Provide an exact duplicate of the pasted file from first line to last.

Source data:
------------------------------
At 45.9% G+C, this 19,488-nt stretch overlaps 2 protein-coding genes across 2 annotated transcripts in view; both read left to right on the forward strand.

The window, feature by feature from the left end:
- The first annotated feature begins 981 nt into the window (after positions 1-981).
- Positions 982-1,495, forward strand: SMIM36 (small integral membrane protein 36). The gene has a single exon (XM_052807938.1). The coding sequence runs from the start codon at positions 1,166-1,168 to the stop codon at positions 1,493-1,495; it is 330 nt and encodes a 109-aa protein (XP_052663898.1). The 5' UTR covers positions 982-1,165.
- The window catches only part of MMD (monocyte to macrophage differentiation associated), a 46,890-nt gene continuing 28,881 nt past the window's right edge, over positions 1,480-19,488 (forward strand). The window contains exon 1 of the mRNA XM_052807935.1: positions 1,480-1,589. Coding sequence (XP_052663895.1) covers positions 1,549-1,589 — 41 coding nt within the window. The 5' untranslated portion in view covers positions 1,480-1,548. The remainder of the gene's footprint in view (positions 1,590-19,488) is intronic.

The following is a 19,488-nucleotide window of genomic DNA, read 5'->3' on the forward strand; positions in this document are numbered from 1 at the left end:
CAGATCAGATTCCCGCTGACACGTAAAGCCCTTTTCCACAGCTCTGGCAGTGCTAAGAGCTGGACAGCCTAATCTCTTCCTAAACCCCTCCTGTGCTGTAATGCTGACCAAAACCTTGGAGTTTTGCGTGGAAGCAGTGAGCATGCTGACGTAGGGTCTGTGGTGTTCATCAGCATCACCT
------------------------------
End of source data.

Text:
At 45.9% G+C, this 19,488-nt stretch overlaps 2 protein-coding genes across 2 annotated transcripts in view; both read left to right on the forward strand.

The window, feature by feature from the left end:
- The first annotated feature begins 981 nt into the window (after positions 1-981).
- Positions 982-1,495, forward strand: SMIM36 (small integral membrane protein 36). The gene has a single exon (XM_052807938.1). The coding sequence runs from the start codon at positions 1,166-1,168 to the stop codon at positions 1,493-1,495; it is 330 nt and encodes a 109-aa protein (XP_052663898.1). The 5' UTR covers positions 982-1,165.
- The window catches only part of MMD (monocyte to macrophage differentiation associated), a 46,890-nt gene continuing 28,881 nt past the window's right edge, over positions 1,480-19,488 (forward strand). The window contains exon 1 of the mRNA XM_052807935.1: positions 1,480-1,589. Coding sequence (XP_052663895.1) covers positions 1,549-1,589 — 41 coding nt within the window. The 5' untranslated portion in view covers positions 1,480-1,548. The remainder of the gene's footprint in view (positions 1,590-19,488) is intronic.

The following is a 19,488-nucleotide window of genomic DNA, read 5'->3' on the forward strand; positions in this document are numbered from 1 at the left end:
CAGATCAGATTCCCGCTGACACGTAAAGCCCTTTTCCACAGCTCTGGCAGTGCTAAGAGCTGGACAGCCTAATCTCTTCCTAAACCCCTCCTGTGCTGTAATGCTGACCAAAACCTTGGAGTTTTGCGTGGAAGCAGTGAGCATGCTGACGTAGGGTCTGTGGTGTTCATCAGCATCACCT